It appears that the large apartment building was his specialty, for he designed several. Most of them have been demolished, but one prominent commission still stands at the intersection of Surf and Broadway. Originally known as the Lessing Apartments, it was later renamed the Commodore and is now a condominium building. Designed in 1897 and completed in 1898, it originally had 75 apartments, 15 to a floor around a “U”-shaped central courtyard. Later, an Annex was constructed to the north using the same style yellow Roman brick. The Lessing Apartment Complex was one of the first, if not the first, large apartment building constructed north of Diversey. He also designed the 20-story Majestic Theatre building, at what is now 22 W. Monroe. It was subsequently renamed the Schubert Theater and, in 2005, was renamed the LaSalle National Bank Theater. George Rapp of the later firm of Rapp and Rapp designed the interior theater while working as an assistant to Mr. Krause. The building itself was recommended for Chicago Landmark status in 2005. To our knowledge, Edmund Krause designed only three structures in Edgewater: two houses and one commercial building. The first house he designed was at 1189-91 (now 6212) Winthrop. Cook County Recorder of Deeds records show his wife purchasing the lot on August 25, 1898. The permit for the house was issued the next month and he is shown as living in the house in the 1899 and 1900 city directories. It was a rather substantial frame house at 2,800 square feet. The Krauses sold the improved property on January 1, 1902. It was obviously a short stay. This 6212 Winthrop house was featured in the Edgewater Historical Society’s 2002 Spring Home Tour. Here is the description of the main room:

The living room has beautiful oak paneling half way up the wall, capped with a ledge. There are two built in bookcases, a window seat and a green tiled, double mantel fireplace. Around the ceiling is an oak cornice. On either side of the fireplace are windows with diamond patterned mullions. All the wood, including the floors is oak.

The Krauses must have liked the North Edgewater neighborhood because they came back after living in the Lessing Apartments. On March 22, 1904, they purchased a lot on the 6300 block of Kenmore. In May, a permit was issued to him for a 3-story brick residence, 40 x 38 feet at 3059 Kenmore (currently 6332); the estimated cost was $10,000. The house was a substantial one – over 5,700 square feet of living space and red face-brick on all sides. He is shown as first residing there in the 1905 city directory. The family lived there until moving to Evanston sometime in either late 1907 or early 1908.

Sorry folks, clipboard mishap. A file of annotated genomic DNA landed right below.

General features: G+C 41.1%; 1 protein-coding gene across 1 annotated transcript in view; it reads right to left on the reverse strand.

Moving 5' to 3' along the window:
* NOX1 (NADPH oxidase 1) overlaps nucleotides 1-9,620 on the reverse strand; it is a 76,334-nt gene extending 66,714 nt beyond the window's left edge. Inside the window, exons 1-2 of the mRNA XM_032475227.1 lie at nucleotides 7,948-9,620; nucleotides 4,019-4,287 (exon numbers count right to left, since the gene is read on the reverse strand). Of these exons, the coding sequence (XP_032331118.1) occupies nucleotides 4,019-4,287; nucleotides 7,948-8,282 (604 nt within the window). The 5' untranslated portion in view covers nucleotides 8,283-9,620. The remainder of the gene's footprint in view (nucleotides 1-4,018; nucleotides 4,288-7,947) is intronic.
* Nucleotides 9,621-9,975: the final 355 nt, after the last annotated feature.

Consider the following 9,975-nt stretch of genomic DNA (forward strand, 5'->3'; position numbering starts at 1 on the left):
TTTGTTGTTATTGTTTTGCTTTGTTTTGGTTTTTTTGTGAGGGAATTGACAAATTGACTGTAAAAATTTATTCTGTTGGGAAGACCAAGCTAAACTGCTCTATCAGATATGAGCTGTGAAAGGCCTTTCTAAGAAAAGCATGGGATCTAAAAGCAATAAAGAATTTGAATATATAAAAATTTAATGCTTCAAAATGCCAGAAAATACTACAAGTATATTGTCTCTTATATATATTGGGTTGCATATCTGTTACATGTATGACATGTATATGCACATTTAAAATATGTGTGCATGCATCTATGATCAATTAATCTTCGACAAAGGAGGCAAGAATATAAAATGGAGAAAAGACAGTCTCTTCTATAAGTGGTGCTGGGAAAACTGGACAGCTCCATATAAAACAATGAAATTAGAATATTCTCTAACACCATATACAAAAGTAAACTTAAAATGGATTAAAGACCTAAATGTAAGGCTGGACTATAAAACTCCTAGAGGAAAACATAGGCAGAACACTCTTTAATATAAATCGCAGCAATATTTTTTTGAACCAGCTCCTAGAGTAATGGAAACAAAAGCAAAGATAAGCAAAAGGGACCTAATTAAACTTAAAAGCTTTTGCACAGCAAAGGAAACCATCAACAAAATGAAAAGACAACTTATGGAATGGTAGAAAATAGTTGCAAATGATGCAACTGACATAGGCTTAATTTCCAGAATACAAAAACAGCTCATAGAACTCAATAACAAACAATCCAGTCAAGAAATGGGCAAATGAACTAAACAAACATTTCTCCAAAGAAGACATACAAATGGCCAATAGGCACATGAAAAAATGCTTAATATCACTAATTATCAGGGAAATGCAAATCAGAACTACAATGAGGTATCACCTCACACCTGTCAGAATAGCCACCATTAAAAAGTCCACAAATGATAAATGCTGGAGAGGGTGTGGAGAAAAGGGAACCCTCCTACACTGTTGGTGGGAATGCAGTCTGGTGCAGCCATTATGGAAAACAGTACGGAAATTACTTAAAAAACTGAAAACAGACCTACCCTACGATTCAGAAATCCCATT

Surprisingly, both of these houses survived the major waves of changes that resulted in the demolition of most of the original homes along Kenmore and Winthrop – the construction of the common corridor buildings in the 1920s and the 4+1s in the late 60s and early 70s. For many years, the red brick home at 6332 was owned by Emmanuel Rothchild, who lived at 6338 in a house designed by Myron Church. When he died, both properties were sold as a single package at auction. Not surprisingly, Loyola University was the successful bidder. Almost immediately upon obtaining title, Loyola demolished both houses, despite the written request by the Edgewater Historical Society that it not do so. The property remains vacant, though grassed and fenced. The house at 6212 Winthrop survived until 2005, when the developer who purchased it the year before from the live-in owners demolished it to construct condos (not yet built as of this writing).

The Edgewater commercial building that Edmund Krause designed still stands, though extensively modified on the front façade. It was one of three delivery stations he designed for the Fair Department Store in June 1904. The Edgewater building was at 3631-39 N. Clark (currently 5238-46). It is now occupied primarily by the Cheetah Gym. The other Fair warehouses were in Irving Park and on West Madison Street. Interestingly, when constructed the Edgewater delivery station was the largest building on Clark Street in Edgewater. It was also one of the few buildings on Clark Street in this area. The 1905 Sanborn fire map shows only 24 buildings on both sides of Clark Street between Foster and Bryn Mawr. And this total includes 10 houses.

Sources: Book of Chicagoans, 1911, Chicago City Directories, Economist, American Contractor, Cook County Recorder of Deeds Tract Books, Edgewater Beach Hotel publication, Ripples, 1920 Federal Census, Illinois and Cook County Vital Records.